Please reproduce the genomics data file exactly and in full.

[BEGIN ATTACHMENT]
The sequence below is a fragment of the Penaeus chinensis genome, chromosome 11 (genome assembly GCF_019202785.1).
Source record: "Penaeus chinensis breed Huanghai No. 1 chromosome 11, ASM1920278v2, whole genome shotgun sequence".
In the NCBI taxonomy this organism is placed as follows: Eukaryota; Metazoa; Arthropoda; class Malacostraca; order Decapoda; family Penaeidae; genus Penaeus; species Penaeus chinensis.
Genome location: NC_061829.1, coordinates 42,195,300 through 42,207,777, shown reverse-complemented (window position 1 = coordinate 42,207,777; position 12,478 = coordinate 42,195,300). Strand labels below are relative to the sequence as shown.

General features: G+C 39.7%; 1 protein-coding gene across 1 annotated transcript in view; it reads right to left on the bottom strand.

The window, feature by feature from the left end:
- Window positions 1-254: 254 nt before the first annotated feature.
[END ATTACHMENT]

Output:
The sequence below is a fragment of the Penaeus chinensis genome, chromosome 11 (genome assembly GCF_019202785.1).
Source record: "Penaeus chinensis breed Huanghai No. 1 chromosome 11, ASM1920278v2, whole genome shotgun sequence".
In the NCBI taxonomy this organism is placed as follows: Eukaryota; Metazoa; Arthropoda; class Malacostraca; order Decapoda; family Penaeidae; genus Penaeus; species Penaeus chinensis.
Genome location: NC_061829.1, coordinates 42,195,300 through 42,207,777, shown reverse-complemented (window position 1 = coordinate 42,207,777; position 12,478 = coordinate 42,195,300). Strand labels below are relative to the sequence as shown.

General features: G+C 39.7%; 1 protein-coding gene across 1 annotated transcript in view; it reads right to left on the bottom strand.

The window, feature by feature from the left end:
- Window positions 1-254: 254 nt before the first annotated feature.